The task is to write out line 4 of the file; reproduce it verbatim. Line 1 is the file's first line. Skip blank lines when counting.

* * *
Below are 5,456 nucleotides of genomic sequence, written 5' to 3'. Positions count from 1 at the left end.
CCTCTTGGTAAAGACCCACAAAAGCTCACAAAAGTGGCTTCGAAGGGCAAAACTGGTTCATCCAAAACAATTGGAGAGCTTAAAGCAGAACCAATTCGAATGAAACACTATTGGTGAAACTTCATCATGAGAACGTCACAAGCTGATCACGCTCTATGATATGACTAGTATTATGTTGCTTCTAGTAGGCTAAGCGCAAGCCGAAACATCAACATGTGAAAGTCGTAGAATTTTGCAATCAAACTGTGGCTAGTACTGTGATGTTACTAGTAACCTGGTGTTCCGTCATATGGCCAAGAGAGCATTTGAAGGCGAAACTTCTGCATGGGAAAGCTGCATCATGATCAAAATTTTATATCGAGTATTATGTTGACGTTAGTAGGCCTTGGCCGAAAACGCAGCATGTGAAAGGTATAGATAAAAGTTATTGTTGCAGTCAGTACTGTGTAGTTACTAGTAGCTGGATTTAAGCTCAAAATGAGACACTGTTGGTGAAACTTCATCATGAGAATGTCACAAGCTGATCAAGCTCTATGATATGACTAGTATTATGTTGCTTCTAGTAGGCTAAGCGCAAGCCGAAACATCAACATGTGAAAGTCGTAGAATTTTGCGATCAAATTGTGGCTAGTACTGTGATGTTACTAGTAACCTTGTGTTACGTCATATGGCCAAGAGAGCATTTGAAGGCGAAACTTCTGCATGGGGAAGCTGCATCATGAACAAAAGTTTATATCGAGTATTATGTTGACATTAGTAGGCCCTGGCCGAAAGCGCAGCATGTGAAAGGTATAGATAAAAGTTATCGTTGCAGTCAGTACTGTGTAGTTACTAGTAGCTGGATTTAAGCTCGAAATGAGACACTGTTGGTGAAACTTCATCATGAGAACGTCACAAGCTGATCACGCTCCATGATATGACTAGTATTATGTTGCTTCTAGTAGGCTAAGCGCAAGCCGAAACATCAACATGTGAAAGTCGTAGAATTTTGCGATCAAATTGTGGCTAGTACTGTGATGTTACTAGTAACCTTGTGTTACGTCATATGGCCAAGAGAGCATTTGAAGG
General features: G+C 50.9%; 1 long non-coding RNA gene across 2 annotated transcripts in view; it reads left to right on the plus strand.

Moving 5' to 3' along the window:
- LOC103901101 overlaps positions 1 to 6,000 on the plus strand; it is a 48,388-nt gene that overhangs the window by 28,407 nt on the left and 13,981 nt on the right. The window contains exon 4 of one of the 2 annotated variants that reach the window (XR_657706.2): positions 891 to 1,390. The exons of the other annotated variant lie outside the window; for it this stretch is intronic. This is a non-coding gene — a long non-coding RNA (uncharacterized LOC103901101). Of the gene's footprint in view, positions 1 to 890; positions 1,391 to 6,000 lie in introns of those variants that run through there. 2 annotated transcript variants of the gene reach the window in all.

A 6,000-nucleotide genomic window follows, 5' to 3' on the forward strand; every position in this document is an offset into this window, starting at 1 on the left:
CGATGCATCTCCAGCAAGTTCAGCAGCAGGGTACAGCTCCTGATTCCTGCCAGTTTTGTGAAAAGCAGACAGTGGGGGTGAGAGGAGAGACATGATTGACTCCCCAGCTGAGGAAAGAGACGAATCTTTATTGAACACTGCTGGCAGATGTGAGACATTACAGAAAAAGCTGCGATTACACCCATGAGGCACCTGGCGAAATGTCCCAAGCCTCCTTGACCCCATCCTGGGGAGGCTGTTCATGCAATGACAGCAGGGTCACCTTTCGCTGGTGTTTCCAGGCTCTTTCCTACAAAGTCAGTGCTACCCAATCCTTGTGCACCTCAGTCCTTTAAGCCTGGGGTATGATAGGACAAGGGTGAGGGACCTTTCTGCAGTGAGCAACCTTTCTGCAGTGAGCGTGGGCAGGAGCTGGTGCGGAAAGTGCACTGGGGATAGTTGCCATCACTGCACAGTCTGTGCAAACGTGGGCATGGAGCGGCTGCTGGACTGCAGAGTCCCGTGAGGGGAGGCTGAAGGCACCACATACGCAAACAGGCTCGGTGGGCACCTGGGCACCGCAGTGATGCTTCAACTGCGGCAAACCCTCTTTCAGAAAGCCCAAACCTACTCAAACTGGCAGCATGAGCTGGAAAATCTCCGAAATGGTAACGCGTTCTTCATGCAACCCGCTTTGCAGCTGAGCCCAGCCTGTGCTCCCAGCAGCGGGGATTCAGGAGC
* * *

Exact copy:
Moving 5' to 3' along the window: